In a recent lesson, one of my beginning guitar students, who has Obsessive Compulsive Disorder, kept nervously shifting in her chair and shared that she was being wracked by aggravating thought loops that were distracting her from the activity we were trying to focus on. Just as we started to get focused again, a large, heart-shaped rose quartz crystal necklace around her neck clanged into the guitar, causing her to stop again and nervously tuck it into her shirt to protect it. This quartz of course corresponds to the heart chakra, the center that integrates all the energy systems, and internally I winked at how appropriate it was for the activity at hand. We refocused again, and as she got a few repetitions of the chord progression in, something clicked.

“Oh okay, the chords are like a loop, but a nice one,” she noticed. We talked about how, using breathing to help focus her thoughts, the simple pattern of switching between two chords can become a new loop that has a more positive feel than the negative, harassing mental patterns she is used to. Integration between mind and body was happening, even if only in fits and starts.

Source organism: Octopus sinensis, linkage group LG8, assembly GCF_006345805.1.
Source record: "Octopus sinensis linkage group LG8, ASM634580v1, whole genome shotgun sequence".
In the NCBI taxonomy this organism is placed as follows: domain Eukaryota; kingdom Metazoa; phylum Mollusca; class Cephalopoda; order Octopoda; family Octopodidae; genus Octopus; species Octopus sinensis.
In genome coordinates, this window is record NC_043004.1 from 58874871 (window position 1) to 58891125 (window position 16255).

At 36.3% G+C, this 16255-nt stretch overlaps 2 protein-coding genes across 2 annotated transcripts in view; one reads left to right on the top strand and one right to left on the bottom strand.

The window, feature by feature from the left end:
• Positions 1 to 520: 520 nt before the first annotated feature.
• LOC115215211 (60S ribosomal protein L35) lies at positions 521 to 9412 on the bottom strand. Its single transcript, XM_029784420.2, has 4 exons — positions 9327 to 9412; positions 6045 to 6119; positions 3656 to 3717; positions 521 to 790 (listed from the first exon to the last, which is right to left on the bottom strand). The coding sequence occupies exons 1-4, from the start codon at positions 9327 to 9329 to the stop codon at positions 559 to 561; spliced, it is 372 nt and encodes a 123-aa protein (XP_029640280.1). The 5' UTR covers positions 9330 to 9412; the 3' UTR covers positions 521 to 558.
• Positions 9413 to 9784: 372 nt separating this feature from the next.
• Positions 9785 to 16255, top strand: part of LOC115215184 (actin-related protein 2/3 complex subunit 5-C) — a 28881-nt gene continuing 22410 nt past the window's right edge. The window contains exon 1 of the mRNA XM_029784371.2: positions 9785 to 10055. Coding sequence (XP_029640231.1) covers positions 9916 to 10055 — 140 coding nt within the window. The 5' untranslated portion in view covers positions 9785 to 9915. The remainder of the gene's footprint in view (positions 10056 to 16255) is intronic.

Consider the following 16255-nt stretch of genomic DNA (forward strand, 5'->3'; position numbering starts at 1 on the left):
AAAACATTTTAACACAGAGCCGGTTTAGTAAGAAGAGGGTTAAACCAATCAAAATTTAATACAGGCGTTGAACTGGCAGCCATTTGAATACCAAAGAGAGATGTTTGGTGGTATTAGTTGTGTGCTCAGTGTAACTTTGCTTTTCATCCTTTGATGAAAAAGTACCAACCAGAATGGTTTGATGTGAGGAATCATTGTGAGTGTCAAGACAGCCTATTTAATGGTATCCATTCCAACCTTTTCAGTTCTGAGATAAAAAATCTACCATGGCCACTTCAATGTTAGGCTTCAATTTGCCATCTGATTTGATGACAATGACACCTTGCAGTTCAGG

Two of the kids who are more advanced musicians were talking one day about how it’s difficult to make time or have enough privacy to practice their music on the streets, or to take their mind off chronic concerns about getting enough food and where they will sleep that night. All of the attendant “adulting” that kids in their late teens and early twenties have to reckon with, these kids are dealing with in hyper-drive, with zero systems of support outside of circles of friends they know on the street and, thankfully, the support organizations available (like Safe Place For Youth). As one counselor said, one week is like several months on the streets, because daily life experience is so full of obstacles and stresses.

And yet, still, all of these young artists light up with esteem, confidence, and even spiritual transcendence, when they share their musical gifts and have those gifts affirmed and celebrated by others. They might not know where their next meal is coming from (root chakra, survival needs), but they are evolving emotionally, psychologically, and most definitely in their self-realization, nonetheless.